published an analysis of growth in Denver and other state capitals.
The cities that made the Forbes
list were not very surprising. They were more or less the same names you'll find on similar "hot cities" lists published by other media outlets, such as Bloomberg and Money magazine: Houston, Raleigh, Denver, Phoenix, Salt Lake City, Nashville, and so on.
Like other publications, Forbes
took a stab at trying to explain why certain cities made it onto their list. It noted that the fracking-based oil and gas boom helped put five Texas cities in the top twenty, while thriving tech sectors explained why Seattle and the three California cities made the cut.
One commonality, however, that the editors of Forbes
apparently did not notice is that more than a third of the cities on their list are state capitals (see Table 1). This was not a one-time lapse: cities that are home to their state's governments have been overrepresented on Forbes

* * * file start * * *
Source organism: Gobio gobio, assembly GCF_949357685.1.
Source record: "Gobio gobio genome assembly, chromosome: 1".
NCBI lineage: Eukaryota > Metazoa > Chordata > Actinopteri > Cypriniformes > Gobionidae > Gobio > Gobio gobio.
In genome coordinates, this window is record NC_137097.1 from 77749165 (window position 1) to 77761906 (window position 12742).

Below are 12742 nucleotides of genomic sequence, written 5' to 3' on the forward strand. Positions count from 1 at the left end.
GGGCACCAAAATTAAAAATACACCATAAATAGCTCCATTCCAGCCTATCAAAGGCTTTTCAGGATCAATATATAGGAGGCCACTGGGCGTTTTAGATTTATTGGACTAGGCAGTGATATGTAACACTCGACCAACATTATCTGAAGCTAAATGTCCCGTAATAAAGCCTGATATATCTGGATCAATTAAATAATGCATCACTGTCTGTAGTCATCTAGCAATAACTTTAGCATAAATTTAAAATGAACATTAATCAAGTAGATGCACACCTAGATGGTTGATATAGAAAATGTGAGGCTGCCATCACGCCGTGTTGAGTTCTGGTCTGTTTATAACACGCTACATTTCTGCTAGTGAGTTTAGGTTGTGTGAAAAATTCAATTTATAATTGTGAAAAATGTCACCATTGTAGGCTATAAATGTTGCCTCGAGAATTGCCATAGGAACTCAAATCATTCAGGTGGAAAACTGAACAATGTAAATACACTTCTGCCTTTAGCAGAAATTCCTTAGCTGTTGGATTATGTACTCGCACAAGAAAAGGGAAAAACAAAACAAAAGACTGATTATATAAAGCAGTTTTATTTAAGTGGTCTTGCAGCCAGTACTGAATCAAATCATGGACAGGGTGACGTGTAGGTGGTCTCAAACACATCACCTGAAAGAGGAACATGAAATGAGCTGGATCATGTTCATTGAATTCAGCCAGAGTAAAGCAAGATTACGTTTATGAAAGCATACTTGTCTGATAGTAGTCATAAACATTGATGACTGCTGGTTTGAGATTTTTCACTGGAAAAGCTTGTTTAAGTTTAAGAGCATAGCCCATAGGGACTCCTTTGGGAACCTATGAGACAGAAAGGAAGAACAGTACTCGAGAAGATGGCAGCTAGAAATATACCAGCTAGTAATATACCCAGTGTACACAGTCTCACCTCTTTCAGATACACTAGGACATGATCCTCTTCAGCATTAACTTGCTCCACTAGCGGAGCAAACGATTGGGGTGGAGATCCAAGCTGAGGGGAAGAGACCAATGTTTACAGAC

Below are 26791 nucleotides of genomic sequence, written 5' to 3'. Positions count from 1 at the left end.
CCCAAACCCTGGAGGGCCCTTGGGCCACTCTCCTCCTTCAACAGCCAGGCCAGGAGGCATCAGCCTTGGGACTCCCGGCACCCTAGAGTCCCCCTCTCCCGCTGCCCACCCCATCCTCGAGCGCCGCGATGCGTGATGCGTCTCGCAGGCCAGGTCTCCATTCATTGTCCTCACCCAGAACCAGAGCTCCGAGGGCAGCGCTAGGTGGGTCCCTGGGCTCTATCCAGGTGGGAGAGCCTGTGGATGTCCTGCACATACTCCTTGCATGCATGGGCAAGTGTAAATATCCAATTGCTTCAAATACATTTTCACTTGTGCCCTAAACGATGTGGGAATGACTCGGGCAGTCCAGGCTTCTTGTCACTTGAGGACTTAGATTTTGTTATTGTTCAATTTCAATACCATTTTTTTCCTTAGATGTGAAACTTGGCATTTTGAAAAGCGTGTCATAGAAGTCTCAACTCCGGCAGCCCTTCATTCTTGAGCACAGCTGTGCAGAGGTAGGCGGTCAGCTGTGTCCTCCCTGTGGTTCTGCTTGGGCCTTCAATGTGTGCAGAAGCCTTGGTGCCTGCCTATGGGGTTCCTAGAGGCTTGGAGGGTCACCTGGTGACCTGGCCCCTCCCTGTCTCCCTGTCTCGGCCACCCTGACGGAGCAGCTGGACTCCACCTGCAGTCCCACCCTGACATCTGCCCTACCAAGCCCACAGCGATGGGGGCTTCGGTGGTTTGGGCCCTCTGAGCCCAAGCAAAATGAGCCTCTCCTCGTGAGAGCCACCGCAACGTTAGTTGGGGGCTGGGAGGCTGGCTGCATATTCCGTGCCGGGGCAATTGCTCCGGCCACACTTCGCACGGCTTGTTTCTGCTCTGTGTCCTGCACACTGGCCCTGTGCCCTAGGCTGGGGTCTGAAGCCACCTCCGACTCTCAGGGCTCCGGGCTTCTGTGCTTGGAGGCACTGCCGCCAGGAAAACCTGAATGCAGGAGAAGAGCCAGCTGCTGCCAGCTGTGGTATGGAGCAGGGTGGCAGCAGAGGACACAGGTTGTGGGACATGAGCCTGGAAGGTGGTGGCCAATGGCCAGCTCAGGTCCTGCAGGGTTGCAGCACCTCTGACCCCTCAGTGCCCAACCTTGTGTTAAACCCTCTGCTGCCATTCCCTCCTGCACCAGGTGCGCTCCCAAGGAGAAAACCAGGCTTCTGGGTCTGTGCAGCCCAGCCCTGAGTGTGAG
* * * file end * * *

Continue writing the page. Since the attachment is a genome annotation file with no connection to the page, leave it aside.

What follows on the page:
's and other media-generated lists for years, without, as far as I can tell, any of these publications ever mentioning the fact. The stories that accompany these lists typically include quotes from economists and economic development experts who try to make sense of the numbers. Factors such as tax rates, regulatory burdens, region, education levels, venture capital investment, housing prices, the existence of top-tier universities, proximity to seashores and mountains, and the percentage of workers who are in "creative" fields are usually discussed. But the idea that being home to a state's politicians, lobbyists, bureaucrats, and tens of billions of dollars in tax revenues might give a city a significant advantage in garnering wider economic growth seems to be not widely held, nor even considered.
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